Also, notice that 1.5 hours is the time it takes us to simply transform a filter expression from one tree format into another. Once. No customer data was analyzed during that 1.5-hour period. That part is yet to begin.It’s also interesting to note where this time is being spent. When running a Spark job, all the actual data processing is done by Spark Executors. Thus, most of the standard monitoring and optimization approaches are largely focused on Executor performance. But in our case, nothing was showing up anywhere in the Executor performance metrics. It seemed like the Executors were just idling all the time.
While Spark Executors are responsible for the data processing, the Spark Driver is the component responsible for query planning. The exponential algorithm above was part of query planning. Thus, its slowness meant that the Spark Driver never managed to successfully plan the query. Because of this, there was no work for the Executors to pick up — and, thus, they were idling.
Workaround: prefer shallow trees
When introducing the problem, I said the algorithm was “exponential in the size of the tree”. However, our more careful analysis reveals that it’s not in the size of the tree, but rather, it’s in the height of the tree that it’s exponential. We can use that detail to build a workaround.
Before we do that, let’s see how we ended up with trees that are so deep. It’s actually very easy to do so if you’re not actively trying to avoid it. In our case, we had code that looked like this:
This code was very easy to read and write. However, given a long list of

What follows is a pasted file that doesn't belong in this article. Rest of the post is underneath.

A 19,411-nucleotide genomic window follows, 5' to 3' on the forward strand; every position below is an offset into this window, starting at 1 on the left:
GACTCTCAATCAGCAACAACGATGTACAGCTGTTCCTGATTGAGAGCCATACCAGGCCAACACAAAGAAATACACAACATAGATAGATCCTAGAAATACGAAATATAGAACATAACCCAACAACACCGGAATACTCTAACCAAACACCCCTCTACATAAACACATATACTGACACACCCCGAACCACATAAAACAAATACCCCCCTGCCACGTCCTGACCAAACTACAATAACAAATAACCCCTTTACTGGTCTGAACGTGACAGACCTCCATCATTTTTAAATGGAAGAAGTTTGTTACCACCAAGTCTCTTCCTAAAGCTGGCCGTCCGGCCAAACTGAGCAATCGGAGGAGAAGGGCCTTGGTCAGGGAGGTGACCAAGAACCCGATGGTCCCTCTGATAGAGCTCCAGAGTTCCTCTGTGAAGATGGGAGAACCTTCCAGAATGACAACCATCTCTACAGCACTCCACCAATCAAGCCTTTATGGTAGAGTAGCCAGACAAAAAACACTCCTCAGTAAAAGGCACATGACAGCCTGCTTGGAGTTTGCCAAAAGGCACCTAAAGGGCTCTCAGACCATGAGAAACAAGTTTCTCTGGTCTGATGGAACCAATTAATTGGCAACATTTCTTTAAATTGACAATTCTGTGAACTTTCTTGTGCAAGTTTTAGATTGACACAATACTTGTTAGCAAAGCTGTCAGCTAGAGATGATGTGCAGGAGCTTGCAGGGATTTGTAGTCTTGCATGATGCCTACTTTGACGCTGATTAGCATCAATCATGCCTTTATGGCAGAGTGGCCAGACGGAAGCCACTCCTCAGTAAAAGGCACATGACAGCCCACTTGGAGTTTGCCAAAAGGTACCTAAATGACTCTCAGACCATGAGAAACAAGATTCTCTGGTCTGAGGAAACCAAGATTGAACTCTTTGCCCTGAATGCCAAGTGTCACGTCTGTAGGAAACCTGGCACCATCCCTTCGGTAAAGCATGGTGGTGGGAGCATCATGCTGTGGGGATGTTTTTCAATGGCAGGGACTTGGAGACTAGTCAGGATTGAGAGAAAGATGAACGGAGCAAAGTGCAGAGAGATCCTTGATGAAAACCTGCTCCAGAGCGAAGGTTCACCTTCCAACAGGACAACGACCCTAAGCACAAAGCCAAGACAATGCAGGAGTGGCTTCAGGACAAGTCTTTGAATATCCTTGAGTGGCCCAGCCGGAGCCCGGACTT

andPredicates, it resulted in heavily skewed trees.
Given a list of 45 "country = X", this straightforward implementation results in a tree with depth 45 that immediately triggers the exponential behavior. This causes jobs to get stuck on the predicate conversion step.
Luckily, in our specific use-case, very deep trees always had the same operation. For example, we could have a tree with 45 OR nodes like the above, or with 45 AND nodes. However, we never created 45-layer-deep trees that had a mix of ANDs and ORs. This consistency allowed us to manipulate the tree freely, without worrying about accidentally changing the semantics.
This is because, due to associativity, we can combine the AND sub-clauses however we want. We can create a subtree composed of a subset of the AND clauses, and then merge them together, thus preserving the result.
This allowed us to create an equivalent predicate tree that had a different shape. Building a balanced tree from an array of elements is a relatively standard tree algorithm. Using that instead of the heavily right-skewed tree resulted in enormous performance gains, with the performance going from multiple hours (or never finishing, for larger tree) to taking seconds.
The algorithm looks like this:
Deploying this change to our production jobs made all the performance issues related to this code go away. We didn't need to wait for a Spark release or fork the codebase in order to change Spark internals, which was great for our velocity in getting a fix out.
However, we knew that the right thing to do was to remove the exponential algorithm from Spark altogether, so we tackled that next.
Contributing back to Spark itself
We contributed a fix for the exponential complexity to Spark in: [SPARK-27105][SQL] Optimize away exponential complexity in ORC predicate conversion by IvanVergiliev · Pull Request #24068 · apache/spark. It was included in the Spark 3.0 release: ( Spark Release 3.0.0 | Apache Spark ).
The high-level idea for avoiding the exponential behavior completely was more or less clear — don't call into the same method for "checking for transformability" and "performing the transformation". Making the two different actions go through different code paths avoids the "doing something twice, recursively" problem we covered above.
Getting to a code structure that is readable and maintainable and everyone is happy with took a bit longer though. After a number of different iterations, and incorporating ideas from multiple people, we ended up with code that is both readable and performant.
If you like to solve production performance issues with algorithmic optimizations, and to improve the underlying tools you're using, we are hiring! Learn more about the awesome people on our Engineering team.